Volume 508, Number 2, December III 2009
|Page(s)||889 - 894|
|Section||Stellar structure and evolution|
|Published online||15 October 2009|
The nature of the X-ray binary IGR J19294+1816 from INTEGRAL, RXTE, and Swift observations
Laboratoire AIM, CEA/DSM – CNRS – Université Paris Diderot (UMR 7158), CEA Saclay, DSM/IRFU/SAp, 91191 Gif-sur-Yvette, France e-mail: firstname.lastname@example.org
2 Space Science Laboratory, 7 Gauss Way, University of California, Berkeley, C1 94720-7450, USA
3 INAF-IASF, Sezione di Milano, via Bassini 15, 20133 Milano, Italy
Accepted: 9 October 2009
We report the results of a high-energy multi-instrumental campaign with INTEGRAL, RXTE, and Swift of the recently discovered INTEGRAL source IGR J19294+1816. The Swift/XRT data allow us to refine the position of the source to = = +18° 18′38.4″ (±3.5″), which in turn permits us to identify a candidate infrared counterpart. The Swift and RXTE spectra are well fitted with absorbed power laws with hard (Γ ~ 1) photon indices. During the longest Swift observation, we obtained evidence of absorption in true excess to the Galactic value, which may indicate some intrinsic absorption in this source. We detected a strong (%) pulsation at 12.43781 (±0.00003) s that we interpret as the spin period of a pulsar. All these results, coupled with the possible 117 day orbital period, point to IGR J19294+1816 being an HMXB with a Be companion star. However, while the long-term INTEGRAL/IBIS/ISGRI 18-40 keV light curve shows that the source spends most of its time in an undetectable state, we detect occurrences of short (~ s) and intense flares that are more typical of supergiant fast X-ray transients. We therefore cannot make firm conclusions on the type of system, and we discuss the possible implications of IGR J19294+1816 being an SFXT.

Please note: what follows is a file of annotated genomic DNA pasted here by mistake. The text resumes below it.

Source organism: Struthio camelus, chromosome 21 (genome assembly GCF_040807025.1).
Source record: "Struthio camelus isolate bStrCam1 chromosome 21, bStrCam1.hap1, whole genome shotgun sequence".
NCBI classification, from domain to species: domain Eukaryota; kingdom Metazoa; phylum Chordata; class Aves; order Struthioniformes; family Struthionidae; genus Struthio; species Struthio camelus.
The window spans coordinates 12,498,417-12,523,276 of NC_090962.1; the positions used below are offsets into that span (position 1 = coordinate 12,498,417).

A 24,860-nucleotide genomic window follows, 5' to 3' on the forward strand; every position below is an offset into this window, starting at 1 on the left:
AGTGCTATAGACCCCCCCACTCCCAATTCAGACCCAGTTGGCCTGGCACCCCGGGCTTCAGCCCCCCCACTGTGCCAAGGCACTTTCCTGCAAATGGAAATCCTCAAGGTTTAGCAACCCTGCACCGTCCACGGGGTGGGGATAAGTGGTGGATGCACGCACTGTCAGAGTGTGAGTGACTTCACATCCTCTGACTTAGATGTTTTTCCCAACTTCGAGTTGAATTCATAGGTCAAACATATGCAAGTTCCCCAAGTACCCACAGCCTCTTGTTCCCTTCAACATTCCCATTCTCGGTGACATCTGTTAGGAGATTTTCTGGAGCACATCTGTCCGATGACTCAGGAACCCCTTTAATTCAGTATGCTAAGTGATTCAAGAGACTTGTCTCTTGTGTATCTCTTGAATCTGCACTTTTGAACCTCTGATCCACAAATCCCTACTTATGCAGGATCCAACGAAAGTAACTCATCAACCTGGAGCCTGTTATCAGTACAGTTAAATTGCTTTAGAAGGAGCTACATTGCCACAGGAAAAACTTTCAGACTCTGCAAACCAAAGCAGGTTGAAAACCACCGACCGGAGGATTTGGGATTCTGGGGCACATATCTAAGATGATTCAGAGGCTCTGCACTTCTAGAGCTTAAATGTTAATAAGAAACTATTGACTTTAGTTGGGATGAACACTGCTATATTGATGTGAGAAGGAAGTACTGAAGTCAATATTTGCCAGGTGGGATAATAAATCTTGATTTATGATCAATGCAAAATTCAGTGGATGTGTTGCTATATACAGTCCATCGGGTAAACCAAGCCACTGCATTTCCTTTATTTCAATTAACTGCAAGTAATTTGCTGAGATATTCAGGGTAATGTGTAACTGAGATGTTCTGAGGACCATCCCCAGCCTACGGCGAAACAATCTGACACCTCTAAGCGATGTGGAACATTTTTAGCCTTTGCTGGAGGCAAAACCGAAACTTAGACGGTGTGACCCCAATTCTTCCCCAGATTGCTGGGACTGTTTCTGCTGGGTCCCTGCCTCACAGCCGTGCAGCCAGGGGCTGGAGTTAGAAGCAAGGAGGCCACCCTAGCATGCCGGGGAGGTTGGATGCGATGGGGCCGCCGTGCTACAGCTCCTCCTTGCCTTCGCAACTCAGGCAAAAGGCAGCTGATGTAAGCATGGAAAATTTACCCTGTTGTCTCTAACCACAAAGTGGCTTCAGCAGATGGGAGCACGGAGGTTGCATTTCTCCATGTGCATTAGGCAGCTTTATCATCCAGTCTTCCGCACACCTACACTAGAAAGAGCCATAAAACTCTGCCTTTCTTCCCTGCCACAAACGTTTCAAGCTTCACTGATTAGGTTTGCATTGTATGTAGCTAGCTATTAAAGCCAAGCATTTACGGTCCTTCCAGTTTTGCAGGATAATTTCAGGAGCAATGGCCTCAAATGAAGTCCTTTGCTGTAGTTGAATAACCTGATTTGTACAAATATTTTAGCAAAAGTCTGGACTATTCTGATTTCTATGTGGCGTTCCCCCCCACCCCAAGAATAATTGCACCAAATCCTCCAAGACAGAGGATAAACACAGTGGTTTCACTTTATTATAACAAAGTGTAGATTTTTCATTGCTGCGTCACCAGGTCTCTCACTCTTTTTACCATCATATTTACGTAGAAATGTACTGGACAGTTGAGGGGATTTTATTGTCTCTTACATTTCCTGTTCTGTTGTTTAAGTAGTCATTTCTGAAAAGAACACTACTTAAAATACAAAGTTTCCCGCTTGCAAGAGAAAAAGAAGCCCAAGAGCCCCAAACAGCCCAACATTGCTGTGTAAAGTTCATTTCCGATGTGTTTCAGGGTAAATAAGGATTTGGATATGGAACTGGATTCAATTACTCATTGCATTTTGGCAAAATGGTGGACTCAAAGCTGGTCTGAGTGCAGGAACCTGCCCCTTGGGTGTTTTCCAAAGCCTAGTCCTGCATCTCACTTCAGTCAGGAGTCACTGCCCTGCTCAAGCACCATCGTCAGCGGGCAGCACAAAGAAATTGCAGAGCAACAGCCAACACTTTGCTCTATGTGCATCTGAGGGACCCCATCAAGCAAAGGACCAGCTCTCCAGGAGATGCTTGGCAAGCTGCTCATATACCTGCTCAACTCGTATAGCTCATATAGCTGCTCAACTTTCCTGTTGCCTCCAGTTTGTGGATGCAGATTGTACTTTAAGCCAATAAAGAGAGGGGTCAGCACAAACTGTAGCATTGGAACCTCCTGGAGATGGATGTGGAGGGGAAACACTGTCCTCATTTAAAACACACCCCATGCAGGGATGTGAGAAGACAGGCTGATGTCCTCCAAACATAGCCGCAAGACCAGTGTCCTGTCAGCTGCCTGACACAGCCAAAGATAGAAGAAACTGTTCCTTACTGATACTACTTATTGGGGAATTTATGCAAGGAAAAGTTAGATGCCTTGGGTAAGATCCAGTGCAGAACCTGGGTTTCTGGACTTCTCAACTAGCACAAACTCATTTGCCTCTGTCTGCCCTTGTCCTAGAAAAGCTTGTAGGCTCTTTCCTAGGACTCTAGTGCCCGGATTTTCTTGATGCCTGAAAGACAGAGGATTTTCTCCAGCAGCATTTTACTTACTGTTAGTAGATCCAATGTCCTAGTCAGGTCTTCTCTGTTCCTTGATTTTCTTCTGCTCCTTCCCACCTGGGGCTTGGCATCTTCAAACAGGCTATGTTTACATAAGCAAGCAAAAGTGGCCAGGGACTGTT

Key words: X-rays: binaries / accretion, accretion disks / stars: individual: IGR J19294+1816 / stars: individual: IGR J11215-5952 / stars: individual: IGR J18483-0311
© ESO, 2009
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